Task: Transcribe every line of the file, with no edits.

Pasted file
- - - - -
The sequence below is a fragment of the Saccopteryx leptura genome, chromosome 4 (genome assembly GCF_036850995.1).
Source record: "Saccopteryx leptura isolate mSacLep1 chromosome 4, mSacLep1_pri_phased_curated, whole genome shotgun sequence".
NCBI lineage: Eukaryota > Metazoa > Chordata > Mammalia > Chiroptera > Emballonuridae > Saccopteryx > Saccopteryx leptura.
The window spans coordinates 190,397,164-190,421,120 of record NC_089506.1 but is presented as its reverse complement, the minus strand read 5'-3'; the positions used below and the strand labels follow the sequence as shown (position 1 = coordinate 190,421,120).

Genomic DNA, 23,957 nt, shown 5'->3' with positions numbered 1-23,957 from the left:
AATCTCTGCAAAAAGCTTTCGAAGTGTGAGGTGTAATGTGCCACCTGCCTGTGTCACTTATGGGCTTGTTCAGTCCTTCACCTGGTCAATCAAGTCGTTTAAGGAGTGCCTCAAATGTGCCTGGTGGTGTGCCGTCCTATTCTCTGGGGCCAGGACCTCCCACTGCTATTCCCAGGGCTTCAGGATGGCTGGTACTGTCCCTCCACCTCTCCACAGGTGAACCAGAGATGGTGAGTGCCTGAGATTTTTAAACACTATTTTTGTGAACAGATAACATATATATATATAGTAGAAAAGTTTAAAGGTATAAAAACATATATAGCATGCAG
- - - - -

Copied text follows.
The sequence below is a fragment of the Saccopteryx leptura genome, chromosome 4 (genome assembly GCF_036850995.1).
Source record: "Saccopteryx leptura isolate mSacLep1 chromosome 4, mSacLep1_pri_phased_curated, whole genome shotgun sequence".
NCBI lineage: Eukaryota > Metazoa > Chordata > Mammalia > Chiroptera > Emballonuridae > Saccopteryx > Saccopteryx leptura.
The window spans coordinates 190,397,164-190,421,120 of record NC_089506.1 but is presented as its reverse complement, the minus strand read 5'-3'; the positions used below and the strand labels follow the sequence as shown (position 1 = coordinate 190,421,120).

Genomic DNA, 23,957 nt, shown 5'->3' with positions numbered 1-23,957 from the left:
AATCTCTGCAAAAAGCTTTCGAAGTGTGAGGTGTAATGTGCCACCTGCCTGTGTCACTTATGGGCTTGTTCAGTCCTTCACCTGGTCAATCAAGTCGTTTAAGGAGTGCCTCAAATGTGCCTGGTGGTGTGCCGTCCTATTCTCTGGGGCCAGGACCTCCCACTGCTATTCCCAGGGCTTCAGGATGGCTGGTACTGTCCCTCCACCTCTCCACAGGTGAACCAGAGATGGTGAGTGCCTGAGATTTTTAAACACTATTTTTGTGAACAGATAACATATATATATATAGTAGAAAAGTTTAAAGGTATAAAAACATATATAGCATGCAG